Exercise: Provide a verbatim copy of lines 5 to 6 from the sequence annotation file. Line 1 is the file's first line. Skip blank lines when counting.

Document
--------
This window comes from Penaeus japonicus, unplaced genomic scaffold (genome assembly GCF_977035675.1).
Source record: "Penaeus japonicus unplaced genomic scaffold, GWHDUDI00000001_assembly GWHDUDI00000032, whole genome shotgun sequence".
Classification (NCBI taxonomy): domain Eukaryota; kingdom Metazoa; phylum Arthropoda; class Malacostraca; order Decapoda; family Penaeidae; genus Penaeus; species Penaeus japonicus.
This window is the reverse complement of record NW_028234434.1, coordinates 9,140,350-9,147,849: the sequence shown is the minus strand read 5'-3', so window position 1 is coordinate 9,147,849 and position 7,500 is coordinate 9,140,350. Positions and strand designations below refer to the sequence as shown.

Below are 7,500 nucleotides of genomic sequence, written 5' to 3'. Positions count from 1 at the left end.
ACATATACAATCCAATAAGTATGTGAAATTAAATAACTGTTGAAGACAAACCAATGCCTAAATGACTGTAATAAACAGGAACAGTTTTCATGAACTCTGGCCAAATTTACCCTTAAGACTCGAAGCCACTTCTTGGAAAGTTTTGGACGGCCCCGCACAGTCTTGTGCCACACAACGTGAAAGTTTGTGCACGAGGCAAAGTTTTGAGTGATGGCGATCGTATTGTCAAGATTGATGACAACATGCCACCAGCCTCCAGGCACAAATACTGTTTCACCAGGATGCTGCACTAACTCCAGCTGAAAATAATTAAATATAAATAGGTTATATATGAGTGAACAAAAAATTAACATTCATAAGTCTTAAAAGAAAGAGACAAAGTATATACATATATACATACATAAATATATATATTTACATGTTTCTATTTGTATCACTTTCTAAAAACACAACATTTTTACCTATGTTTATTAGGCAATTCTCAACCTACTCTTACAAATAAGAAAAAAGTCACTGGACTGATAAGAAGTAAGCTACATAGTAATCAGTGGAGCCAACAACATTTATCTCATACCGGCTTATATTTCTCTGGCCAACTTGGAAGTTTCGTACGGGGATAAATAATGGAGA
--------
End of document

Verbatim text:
Below are 7,500 nucleotides of genomic sequence, written 5' to 3'. Positions count from 1 at the left end.
ACATATACAATCCAATAAGTATGTGAAATTAAATAACTGTTGAAGACAAACCAATGCCTAAATGACTGTAATAAACAGGAACAGTTTTCATGAACTCTGGCCAAATTTACCCTTAAGACTCGAAGCCACTTCTTGGAAAGTTTTGGACGGCCCCGCACAGTCTTGTGCCACACAACGTGAAAGTTTGTGCACGAGGCAAAGTTTTGAGTGATGGCGATCGTATTGTCAAGATTGATGACAACATGCCACCAGCCTCCAGGCACAAATACTGTTTCACCAGGATGCTGCACTAACTCCAGCTGAAAATAATTAAATATAAATAGGTTATATATGAGTGAACAAAAAATTAACATTCATAAGTCTTAAAAGAAAGAGACAAAGTATATACATATATACATACATAAATATATATATTTACATGTTTCTATTTGTATCACTTTCTAAAAACACAACATTTTTACCTATGTTTATTAGGCAATTCTCAACCTACTCTTACAAATAAGAAAAAAGTCACTGGACTGATAAGAAGTAAGCTACATAGTAATCAGTGGAGCCAACAACATTTATCTCATACCGGCTTATATTTCTCTGGCCAACTTGGAAGTTTCGTACGGGGATAAATAATGGAGA